The existence of Comcast's (NASDAQ:CMCSA) Universal Studios in Florida has pushed Walt Disney (NYSE:DIS) to grow. You could argue that the creation of Islands of Adventure (IoA) -- Universal's second park or "gate" -- in 1999 pushed Disney to launch what is now called Disney's Hollywood Studios, and it's very clear that the Harry Potter-themed attractions at Universal led Disney to invest more heavily in its parks.
The existence of IoA made Universal arguably a vacation destination on its own rather than a side trip during a Disney vacation. Wizarding World of Harry Potter set a new standard for theme park immersion and clearly made Universal a potential vacation favorite.
The vacation destination idea is something Universal has encouraged by building hotels, adding an impressive water park (Volcano Bay), and pricing tickets the same way Disney does so that visiting becomes a better value the longer you stay. Now the company is planning a third nonwater theme park, Epic Universe.
Will Disney take the bait?
It's fair to say that a fifth Disney gate isn't coming soon (the company does not consider its two water parks stand-alone gates). The company has not quite completed its Star Wars lands in California and at Orlando's Hollywood Studios. Both are open, but a key ride attraction, Star Wars: Rise of the Resistance, has not premiered yet. It also has a Mickey Mouse-themed ride at Hollywood Studios, a Tron roller coaster at the Magic Kingdom, and a massive overhaul at EPCOT underway.
That's a heavy slate of new rides and a major redo at EPCOT. The planned additions could serve as an antidote to Epic Universe, though neither company has laid out a timeline for completion.
New rides, however, bring visitors back. In the case of major changes like Star Wars: Galaxy's Edge or the EPCOT overhaul, they may even cause people to schedule vacations.
None of those -- even Star Wars -- competes with a new Epic Universe theme park that will likely have Nintendo content and possibly more attractions from the Harry Potter universe. More importantly, the third traditional theme park will make it impossible to fully experience Universal in a single day.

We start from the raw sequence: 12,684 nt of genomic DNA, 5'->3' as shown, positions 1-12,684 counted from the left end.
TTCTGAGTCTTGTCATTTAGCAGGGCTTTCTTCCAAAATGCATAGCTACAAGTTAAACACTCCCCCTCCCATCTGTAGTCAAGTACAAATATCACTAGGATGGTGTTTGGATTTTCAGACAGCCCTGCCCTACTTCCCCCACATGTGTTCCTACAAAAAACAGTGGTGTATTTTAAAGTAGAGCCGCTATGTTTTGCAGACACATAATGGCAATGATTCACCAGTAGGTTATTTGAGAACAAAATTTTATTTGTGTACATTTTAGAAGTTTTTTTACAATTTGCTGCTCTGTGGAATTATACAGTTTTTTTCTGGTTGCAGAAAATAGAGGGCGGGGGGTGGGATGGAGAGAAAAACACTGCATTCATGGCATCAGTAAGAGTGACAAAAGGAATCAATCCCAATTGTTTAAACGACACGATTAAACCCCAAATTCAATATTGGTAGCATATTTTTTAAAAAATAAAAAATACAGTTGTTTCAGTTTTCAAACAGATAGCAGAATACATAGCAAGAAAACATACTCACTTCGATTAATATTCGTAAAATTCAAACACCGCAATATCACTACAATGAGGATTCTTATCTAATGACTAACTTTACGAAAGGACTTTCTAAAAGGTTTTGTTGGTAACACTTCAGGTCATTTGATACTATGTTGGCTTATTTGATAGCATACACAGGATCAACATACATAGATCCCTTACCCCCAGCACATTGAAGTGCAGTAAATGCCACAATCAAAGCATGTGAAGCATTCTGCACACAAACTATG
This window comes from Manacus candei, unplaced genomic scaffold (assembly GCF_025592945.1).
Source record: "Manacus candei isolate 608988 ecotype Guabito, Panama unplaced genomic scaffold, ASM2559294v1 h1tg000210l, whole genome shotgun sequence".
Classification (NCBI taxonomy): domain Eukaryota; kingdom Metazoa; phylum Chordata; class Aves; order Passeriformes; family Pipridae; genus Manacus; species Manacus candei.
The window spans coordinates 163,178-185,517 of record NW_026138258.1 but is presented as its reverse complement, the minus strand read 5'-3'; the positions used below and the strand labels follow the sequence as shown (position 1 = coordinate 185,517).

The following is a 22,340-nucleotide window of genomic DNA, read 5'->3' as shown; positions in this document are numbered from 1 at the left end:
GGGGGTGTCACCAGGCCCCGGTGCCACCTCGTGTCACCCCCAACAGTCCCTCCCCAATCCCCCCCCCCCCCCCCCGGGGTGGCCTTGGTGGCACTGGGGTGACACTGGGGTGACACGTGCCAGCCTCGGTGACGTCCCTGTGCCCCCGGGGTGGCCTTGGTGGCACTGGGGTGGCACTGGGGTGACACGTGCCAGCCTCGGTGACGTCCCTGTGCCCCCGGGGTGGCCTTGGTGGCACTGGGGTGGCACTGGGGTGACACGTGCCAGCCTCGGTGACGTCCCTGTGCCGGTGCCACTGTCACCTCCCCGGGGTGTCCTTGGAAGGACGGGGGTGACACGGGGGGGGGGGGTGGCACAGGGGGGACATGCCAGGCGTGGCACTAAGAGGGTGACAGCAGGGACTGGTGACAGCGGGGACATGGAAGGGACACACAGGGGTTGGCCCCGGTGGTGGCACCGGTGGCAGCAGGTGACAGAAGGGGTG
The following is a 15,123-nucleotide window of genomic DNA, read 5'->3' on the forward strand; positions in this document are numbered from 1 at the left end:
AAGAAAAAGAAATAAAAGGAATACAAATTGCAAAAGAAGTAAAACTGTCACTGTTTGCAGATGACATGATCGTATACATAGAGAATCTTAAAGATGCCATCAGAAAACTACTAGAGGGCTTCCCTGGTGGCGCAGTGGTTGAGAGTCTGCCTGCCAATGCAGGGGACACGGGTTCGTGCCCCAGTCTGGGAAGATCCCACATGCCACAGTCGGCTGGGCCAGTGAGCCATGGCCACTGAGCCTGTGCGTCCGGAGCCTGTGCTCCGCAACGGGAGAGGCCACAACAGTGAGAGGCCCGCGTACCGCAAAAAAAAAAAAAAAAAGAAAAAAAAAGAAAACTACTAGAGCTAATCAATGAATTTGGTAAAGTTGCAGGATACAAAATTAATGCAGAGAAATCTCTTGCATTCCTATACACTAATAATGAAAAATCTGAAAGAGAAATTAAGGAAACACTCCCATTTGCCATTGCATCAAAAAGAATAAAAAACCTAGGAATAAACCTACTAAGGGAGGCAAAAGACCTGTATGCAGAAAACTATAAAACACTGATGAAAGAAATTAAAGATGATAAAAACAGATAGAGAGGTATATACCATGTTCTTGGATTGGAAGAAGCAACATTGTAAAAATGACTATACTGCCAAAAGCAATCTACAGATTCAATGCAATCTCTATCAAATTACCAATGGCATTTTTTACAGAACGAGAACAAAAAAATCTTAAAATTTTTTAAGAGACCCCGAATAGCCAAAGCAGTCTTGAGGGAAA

It's currently possible to experience IoA and Universal Studios in one very long day. You won't ride every ride or see every show, but you can hit all the highlights, especially if you spring for Express Pass, an add-on that lets you use shorter lines to access most rides.
A third traditional park turns Universal into a rushed two-day experience or a more sedate three-day one. Add in a water park day and a day to go back and reride your favorite rides, and you have a viable five-day vacation (maybe six or seven if you take it easy or spend time at the hotel pool).
No new Disney park right away
There's a lot to do at the four Florida Walt Disney theme parks without the addition of another gate. Still, this is essentially an arms race, and once the Mouse House exhausts the usable space in its existing parks, it might add another one.
That won't be anytime soon. For instance, EPCOT still has unused and lightly used space for expansion. Disney also has a Star Wars-themed hotel in the works that will operate as a cruise-like immersive experience. And an NBA-themed attraction (sort of an indoor mini theme park) just opened at Disney Springs, the shopping area adjacent to the Florida parks.
A fifth gate is likely but not imminent. For the next few years, expect Disney to focus on the new rides it has already announced and on relaunching EPCOT after it gets overhauled with new rides, attractions, and restaurants.